The future starts now
Currently, LED technology is the most efficient lighting technology. Thanks to the steady improvements in performance, we expect that this trend will continue moving forward at a fast pace. For many years, XAL has been integrating relevant development and production expertise into existing processes and is now able to offer mature, energy-efficient and sustainable products.
Various factors and evaluation systems are crucial for the qualification and description of LED products, such as binning. XAL uses exclusively LEDs with ANSI binning, which divides the color space around the black body line; the line along which the light points shine in pure white (CRI or Ra 100), into eight color points (between 7000K and 2600K).
The CIE diagram is a standardized color system defined by an international lighting commission, which covers the entire range of all radiant light colors. In this three-dimensional colour space every color is clearly defined with the coordinates x, y and z, and the sum of these is always one.
Using the LED spectrum, it is possible to represent the intensity of the wavelengths. If all of the wavelengths of the visible spectrum from 700-380nm are sufficiently present, the light source can reproduce all object colors. To do this, the corresponding color point on the BBL is compared with the test light source. The size of the binning field provides information on the color consistency of all of the LEDs used in this lamp. Sub-division of each of these 8 light color areas into 4 and 16 color points (for white-warm light colors < 4500 K) ensures optimum color homogeneity. The light quality of a lamp can be defined using homogeneity. Lamps which only use LEDs from a 1/16 binning currently meet the quality criteria 3-step SDCM (Standard Deviation of Color Matching) and are state-of-the-art.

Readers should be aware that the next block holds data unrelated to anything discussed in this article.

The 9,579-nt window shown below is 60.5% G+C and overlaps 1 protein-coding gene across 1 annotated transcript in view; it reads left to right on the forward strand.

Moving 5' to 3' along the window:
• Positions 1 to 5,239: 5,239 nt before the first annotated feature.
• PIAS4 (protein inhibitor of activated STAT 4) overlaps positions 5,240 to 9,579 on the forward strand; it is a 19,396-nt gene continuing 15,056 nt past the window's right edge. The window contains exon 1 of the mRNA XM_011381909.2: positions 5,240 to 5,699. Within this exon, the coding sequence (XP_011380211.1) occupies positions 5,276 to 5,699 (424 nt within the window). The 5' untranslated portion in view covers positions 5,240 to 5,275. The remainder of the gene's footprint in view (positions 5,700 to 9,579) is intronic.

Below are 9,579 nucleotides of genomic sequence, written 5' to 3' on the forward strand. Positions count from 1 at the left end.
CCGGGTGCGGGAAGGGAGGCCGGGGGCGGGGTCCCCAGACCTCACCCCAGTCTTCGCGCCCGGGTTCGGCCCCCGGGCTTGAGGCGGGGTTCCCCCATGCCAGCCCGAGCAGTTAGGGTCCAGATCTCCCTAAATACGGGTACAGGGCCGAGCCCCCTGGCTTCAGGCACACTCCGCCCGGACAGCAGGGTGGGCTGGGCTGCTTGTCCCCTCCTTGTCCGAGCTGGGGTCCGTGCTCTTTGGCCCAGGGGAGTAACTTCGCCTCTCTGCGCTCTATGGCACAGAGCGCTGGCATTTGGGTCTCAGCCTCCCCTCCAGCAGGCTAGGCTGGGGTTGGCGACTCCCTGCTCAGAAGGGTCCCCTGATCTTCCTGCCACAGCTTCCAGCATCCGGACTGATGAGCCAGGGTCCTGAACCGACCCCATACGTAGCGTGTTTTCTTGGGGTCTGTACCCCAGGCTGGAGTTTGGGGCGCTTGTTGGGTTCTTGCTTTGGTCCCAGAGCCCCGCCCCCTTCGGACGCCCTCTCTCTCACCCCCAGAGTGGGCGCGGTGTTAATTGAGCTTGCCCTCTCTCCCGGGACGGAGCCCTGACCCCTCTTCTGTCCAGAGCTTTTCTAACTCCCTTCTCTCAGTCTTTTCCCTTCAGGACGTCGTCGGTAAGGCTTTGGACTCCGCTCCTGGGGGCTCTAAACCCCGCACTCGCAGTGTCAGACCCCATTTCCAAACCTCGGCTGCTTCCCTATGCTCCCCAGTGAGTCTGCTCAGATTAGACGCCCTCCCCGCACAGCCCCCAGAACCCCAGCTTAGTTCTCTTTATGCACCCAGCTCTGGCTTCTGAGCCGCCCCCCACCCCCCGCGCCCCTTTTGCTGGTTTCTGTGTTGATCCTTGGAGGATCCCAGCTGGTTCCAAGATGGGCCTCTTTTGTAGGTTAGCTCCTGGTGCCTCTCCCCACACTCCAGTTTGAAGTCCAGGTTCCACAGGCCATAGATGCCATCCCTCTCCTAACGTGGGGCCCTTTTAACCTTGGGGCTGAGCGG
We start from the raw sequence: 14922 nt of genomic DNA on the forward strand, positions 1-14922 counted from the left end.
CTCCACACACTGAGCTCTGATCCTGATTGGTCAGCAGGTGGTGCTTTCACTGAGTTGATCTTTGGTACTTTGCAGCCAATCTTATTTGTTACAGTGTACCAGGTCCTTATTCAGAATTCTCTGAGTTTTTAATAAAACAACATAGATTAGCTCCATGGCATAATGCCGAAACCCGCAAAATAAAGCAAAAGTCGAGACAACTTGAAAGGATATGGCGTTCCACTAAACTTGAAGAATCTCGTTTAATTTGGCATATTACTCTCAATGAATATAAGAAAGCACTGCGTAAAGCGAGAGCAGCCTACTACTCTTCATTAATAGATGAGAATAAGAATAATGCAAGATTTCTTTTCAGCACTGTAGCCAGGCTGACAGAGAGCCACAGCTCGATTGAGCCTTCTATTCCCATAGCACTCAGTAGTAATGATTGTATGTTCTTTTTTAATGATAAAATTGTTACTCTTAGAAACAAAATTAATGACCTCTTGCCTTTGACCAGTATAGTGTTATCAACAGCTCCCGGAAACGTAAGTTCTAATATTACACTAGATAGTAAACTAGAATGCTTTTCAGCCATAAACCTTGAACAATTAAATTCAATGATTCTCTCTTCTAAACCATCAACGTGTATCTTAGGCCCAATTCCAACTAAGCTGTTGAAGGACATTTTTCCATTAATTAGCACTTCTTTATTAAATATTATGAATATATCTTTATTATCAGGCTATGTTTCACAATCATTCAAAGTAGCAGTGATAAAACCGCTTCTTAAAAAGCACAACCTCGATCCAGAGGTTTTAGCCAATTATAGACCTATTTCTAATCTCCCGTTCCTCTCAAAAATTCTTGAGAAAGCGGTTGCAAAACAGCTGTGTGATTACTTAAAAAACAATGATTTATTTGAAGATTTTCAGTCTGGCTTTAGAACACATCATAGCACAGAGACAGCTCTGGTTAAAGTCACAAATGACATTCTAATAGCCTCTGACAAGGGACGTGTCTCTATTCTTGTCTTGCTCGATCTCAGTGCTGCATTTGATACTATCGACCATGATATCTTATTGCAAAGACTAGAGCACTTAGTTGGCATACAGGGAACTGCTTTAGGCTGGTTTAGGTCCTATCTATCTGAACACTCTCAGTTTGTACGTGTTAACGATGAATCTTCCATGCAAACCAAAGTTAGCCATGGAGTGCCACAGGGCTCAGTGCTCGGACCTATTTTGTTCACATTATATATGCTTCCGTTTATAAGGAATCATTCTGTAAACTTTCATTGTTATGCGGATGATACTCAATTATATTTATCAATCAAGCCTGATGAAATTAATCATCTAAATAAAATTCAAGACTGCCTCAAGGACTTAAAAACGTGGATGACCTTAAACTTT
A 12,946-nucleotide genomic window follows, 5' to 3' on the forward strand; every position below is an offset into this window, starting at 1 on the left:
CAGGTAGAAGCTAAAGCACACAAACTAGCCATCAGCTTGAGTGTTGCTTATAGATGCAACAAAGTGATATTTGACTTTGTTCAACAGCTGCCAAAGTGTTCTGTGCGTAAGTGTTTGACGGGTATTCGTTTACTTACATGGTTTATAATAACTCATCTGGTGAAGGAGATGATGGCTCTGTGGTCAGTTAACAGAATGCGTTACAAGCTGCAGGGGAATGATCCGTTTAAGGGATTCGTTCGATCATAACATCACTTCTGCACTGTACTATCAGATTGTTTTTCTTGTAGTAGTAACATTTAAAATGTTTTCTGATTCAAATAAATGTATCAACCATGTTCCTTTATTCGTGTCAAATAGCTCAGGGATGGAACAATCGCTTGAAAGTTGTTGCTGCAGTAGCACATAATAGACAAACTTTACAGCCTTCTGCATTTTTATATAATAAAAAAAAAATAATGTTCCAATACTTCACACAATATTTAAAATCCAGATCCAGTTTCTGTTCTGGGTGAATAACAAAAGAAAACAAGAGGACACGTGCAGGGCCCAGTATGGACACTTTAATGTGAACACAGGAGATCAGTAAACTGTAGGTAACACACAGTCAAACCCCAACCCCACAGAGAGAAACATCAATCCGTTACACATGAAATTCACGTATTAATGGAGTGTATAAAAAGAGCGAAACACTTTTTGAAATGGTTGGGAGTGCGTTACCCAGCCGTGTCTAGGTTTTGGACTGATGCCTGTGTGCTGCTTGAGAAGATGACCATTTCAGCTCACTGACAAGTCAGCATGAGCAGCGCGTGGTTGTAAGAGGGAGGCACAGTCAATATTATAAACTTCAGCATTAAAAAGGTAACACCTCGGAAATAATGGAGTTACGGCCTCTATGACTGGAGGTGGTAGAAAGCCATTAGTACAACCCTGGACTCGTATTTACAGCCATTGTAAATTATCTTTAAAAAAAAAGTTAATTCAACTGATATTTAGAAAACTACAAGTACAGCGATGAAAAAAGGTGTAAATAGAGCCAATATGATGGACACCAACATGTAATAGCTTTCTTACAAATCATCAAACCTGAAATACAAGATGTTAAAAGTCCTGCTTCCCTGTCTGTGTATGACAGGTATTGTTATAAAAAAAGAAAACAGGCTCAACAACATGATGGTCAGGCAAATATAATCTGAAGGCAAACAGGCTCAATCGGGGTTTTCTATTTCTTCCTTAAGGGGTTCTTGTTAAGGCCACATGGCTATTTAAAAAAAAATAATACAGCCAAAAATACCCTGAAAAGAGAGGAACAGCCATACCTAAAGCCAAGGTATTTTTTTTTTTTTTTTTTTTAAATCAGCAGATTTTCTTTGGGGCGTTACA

Over their lifecycle, all light sources undergo a phenomenon called “color point shift” (CPS). For LEDs, this increases with the chip temperature and current strength. XAL tests the LEDs using the LM 80 test at different temperatures and current strengths and documents the results.
The only internationally valid evaluation of color rendering is the Color Rending Index Ra or Color Rendering Index CRI. In this process, using 15 test colors, the light source is compared with the corresponding reference color point, which has the same color temperature and lies on the black body line (BBL). The average value of the first 8 reference colors yields the color rendering index Ra and the CRI.
The Gamut Area Index (GAI) is another possibility to evaluate the vibrancy of LED colors. The advantage in this regard is that the test light source can also be better than the reference light source. The color points of the 15 test colors in the reference light source are linked with each other in CIE 1976 and are compared with the test light source. The larger the Gamut Area is, the more vibrant the rendered colors appear.